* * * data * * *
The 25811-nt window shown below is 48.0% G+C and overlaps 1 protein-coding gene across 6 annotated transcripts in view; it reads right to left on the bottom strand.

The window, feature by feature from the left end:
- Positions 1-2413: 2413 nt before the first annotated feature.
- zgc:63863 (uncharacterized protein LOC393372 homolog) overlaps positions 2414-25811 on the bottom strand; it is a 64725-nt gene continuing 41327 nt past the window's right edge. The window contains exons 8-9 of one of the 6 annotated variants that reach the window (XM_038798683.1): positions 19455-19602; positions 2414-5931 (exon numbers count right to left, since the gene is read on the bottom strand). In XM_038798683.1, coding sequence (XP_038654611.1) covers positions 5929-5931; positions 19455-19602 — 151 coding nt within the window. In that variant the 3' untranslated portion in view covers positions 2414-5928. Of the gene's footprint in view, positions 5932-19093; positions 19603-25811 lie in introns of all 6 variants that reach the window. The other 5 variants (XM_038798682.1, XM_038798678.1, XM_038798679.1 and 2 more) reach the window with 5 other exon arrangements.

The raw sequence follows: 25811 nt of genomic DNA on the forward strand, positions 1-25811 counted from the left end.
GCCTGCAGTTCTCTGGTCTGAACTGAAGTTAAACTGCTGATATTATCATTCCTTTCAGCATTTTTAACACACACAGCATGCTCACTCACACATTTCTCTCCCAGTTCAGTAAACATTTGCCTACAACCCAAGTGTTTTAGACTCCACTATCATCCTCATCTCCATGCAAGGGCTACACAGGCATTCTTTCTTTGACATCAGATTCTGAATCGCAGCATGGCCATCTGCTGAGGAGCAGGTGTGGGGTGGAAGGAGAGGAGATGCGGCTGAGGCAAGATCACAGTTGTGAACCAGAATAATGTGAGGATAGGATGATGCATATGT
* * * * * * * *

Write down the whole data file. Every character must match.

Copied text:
The 25811-nt window shown below is 48.0% G+C and overlaps 1 protein-coding gene across 6 annotated transcripts in view; it reads right to left on the bottom strand.

The window, feature by feature from the left end:
- Positions 1-2413: 2413 nt before the first annotated feature.
- zgc:63863 (uncharacterized protein LOC393372 homolog) overlaps positions 2414-25811 on the bottom strand; it is a 64725-nt gene continuing 41327 nt past the window's right edge. The window contains exons 8-9 of one of the 6 annotated variants that reach the window (XM_038798683.1): positions 19455-19602; positions 2414-5931 (exon numbers count right to left, since the gene is read on the bottom strand). In XM_038798683.1, coding sequence (XP_038654611.1) covers positions 5929-5931; positions 19455-19602 — 151 coding nt within the window. In that variant the 3' untranslated portion in view covers positions 2414-5928. Of the gene's footprint in view, positions 5932-19093; positions 19603-25811 lie in introns of all 6 variants that reach the window. The other 5 variants (XM_038798682.1, XM_038798678.1, XM_038798679.1 and 2 more) reach the window with 5 other exon arrangements.

The raw sequence follows: 25811 nt of genomic DNA on the forward strand, positions 1-25811 counted from the left end.
GCCTGCAGTTCTCTGGTCTGAACTGAAGTTAAACTGCTGATATTATCATTCCTTTCAGCATTTTTAACACACACAGCATGCTCACTCACACATTTCTCTCCCAGTTCAGTAAACATTTGCCTACAACCCAAGTGTTTTAGACTCCACTATCATCCTCATCTCCATGCAAGGGCTACACAGGCATTCTTTCTTTGACATCAGATTCTGAATCGCAGCATGGCCATCTGCTGAGGAGCAGGTGTGGGGTGGAAGGAGAGGAGATGCGGCTGAGGCAAGATCACAGTTGTGAACCAGAATAATGTGAGGATAGGATGATGCATATGT